As I’ve written before, I have to confess I’ve never been a huge fan of pathways and protocols. They often struck me as rigid and insensitive to the nuances of differences between patients. There are also times when they are just absurd when physicians, especially mid-level providers, implement them when analysis of the clinical situation clearly shows them to be inappropriate.
I suppose part of me feels rigid protocols and pathways diminish medicine’s art, especially for physicians like me who have been practicing for decades. But more and more evidence is emerging that these things help patient care by ensuring nothing falls through the cracks. I find myself noticing as I enter protocol-driven orders that they can remind me of how to proceed.
I can always uncheck a pre-filled order box in the electronic medical record if it is inappropriate for a particular patient.
Now we have more data about the topic. The clinical situation that has been extensively studied with protocols is sepsis, a series of life-threatening systemic events that can be provoked by various things, but most commonly a serious infection.
A key reason for sepsis being highly appropriate for protocols and pathways is that outcome, odds of survival, is highly influenced by early recognition and treatment. Moreover, the immediate treatment is simple, relatively safe, and available in any hospital. This is why virtually all hospitals now have what are called “sepsis bundles.” These are measures taken for suspected sepsis early in the course before the diagnosis is confirmed.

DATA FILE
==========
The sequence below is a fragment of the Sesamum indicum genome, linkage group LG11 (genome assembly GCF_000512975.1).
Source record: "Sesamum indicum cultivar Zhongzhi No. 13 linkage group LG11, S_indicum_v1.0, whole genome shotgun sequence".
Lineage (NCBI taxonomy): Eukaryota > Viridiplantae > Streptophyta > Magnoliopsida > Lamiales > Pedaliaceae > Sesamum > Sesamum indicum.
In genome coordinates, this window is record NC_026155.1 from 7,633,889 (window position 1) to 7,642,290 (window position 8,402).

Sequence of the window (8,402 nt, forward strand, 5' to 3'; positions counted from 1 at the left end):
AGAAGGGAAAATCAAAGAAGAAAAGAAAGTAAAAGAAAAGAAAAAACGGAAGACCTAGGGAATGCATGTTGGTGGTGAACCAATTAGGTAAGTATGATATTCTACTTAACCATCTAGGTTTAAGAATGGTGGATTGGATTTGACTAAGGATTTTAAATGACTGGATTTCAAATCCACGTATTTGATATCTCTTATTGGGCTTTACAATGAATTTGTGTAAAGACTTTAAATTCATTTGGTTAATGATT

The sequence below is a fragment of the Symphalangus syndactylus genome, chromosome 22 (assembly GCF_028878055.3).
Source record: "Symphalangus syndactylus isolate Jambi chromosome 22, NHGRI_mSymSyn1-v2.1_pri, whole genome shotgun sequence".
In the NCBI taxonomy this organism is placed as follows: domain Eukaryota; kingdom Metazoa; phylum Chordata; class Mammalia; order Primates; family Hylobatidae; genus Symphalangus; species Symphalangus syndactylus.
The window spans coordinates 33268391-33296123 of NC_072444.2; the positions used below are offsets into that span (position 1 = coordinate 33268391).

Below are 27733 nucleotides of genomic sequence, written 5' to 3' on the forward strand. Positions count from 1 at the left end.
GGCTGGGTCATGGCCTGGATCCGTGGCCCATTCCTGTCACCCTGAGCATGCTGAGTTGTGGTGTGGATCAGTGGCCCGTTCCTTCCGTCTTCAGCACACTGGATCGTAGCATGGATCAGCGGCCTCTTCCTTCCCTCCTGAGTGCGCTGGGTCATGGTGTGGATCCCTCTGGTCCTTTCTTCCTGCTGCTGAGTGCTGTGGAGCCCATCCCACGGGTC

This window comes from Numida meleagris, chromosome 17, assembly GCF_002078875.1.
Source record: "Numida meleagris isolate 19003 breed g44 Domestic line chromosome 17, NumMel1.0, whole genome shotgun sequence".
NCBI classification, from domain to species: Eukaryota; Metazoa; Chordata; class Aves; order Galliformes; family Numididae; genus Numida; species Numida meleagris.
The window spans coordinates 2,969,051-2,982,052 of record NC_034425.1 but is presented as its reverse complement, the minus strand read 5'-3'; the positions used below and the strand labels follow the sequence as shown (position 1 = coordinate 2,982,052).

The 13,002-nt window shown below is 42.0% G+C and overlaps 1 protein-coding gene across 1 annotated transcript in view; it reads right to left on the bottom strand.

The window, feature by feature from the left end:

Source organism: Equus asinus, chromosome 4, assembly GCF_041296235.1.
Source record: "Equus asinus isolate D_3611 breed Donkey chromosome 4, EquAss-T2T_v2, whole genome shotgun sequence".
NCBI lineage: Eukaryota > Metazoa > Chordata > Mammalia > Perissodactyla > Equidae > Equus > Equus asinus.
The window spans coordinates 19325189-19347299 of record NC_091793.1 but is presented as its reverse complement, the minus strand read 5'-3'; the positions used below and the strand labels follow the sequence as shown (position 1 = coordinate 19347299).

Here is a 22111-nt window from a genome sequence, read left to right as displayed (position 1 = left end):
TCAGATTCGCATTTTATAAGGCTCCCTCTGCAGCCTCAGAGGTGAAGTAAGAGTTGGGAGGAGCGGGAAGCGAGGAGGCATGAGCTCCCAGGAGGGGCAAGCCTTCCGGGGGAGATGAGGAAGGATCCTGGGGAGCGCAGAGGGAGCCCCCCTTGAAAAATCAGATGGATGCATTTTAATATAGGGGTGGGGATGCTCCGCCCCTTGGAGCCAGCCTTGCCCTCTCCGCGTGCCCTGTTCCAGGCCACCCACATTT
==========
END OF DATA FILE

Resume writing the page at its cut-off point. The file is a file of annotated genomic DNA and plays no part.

Because it’s common, researchers have looked at how implementing sepsis bundles has affected outcomes. Bear in mind these comparisons are generally not randomized trials because the ethics of that would be questionable. Historical controls, what happened before implementing the bundle, are often used. This approach carries the possibility of a Hawthorne Effect: the phenomenon that can happen when people know they are being observed and change their behavior.
Of the many investigations reporting an improvement in sepsis outcomes, this one and this one are representatives. The latter is part of the Surviving Sepsis program, an initiative of the Society of Critical Care Medicine. The bottom line is that such bundles of strongly recommended actions improve outcomes.
Sepsis is a bit of an unusual case, though, because, in sepsis, early and immediate action is important, something not the case in many other conditions in which we have time to ponder things.
New York State offers an interesting test case of bundle effectiveness since it has a state law that mandates them. The above studies were in adults. There have been several recent studies of sepsis bundles in children, such as here and here, and they also show benefit. New York provided the comparison before and after implementing the mandate (“Rory’s Regulations”).
I still believe slavish, unthinking adherence to pathways and protocols is bad because they can get in the way of clear thinking. And we don’t need protocols for everything. Yet with more and more acute care being delivered by mid-level, non-physician providers, people who do not have extensive training in the pathophysiology of disease, these things provide a safety net of care. I’ve become cautiously reconciled to them, especially things like sepsis and stroke, in which early and prompt action matters a great deal.
Christopher Johnson is a pediatric intensive care physician and author of Keeping Your Kids Out of the Emergency Room: A Guide to Childhood Injuries and Illnesses, Your Critically Ill Child: Life and Death Choices Parents Must Face, How to Talk to Your Child’s Doctor: A Handbook for Parents, and How Your Child Heals: An Inside Look At Common Childhood Ailments. He blogs at his self-titled site, Christopher Johnson, MD.
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